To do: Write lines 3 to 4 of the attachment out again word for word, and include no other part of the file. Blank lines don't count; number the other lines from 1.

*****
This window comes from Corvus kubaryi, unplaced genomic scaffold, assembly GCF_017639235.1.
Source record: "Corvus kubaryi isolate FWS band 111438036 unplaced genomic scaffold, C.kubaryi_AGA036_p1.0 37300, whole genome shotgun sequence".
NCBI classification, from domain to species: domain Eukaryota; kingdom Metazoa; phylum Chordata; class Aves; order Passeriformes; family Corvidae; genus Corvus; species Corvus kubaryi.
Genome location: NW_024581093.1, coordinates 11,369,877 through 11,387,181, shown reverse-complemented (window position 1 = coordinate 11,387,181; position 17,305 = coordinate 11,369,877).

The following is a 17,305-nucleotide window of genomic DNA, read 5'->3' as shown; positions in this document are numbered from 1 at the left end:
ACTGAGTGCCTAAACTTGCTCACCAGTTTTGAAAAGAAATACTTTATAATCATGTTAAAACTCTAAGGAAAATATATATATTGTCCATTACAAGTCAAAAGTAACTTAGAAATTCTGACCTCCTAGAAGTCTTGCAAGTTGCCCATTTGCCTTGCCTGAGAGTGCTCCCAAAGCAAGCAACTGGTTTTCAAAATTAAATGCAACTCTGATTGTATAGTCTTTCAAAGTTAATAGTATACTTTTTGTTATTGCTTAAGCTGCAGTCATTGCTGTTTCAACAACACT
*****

NCBI classification, from domain to species: domain Eukaryota; kingdom Metazoa; phylum Chordata; class Aves; order Passeriformes; family Corvidae; genus Corvus; species Corvus kubaryi.
Genome location: NW_024581093.1, coordinates 11,369,877 through 11,387,181, shown reverse-complemented (window position 1 = coordinate 11,387,181; position 17,305 = coordinate 11,369,877).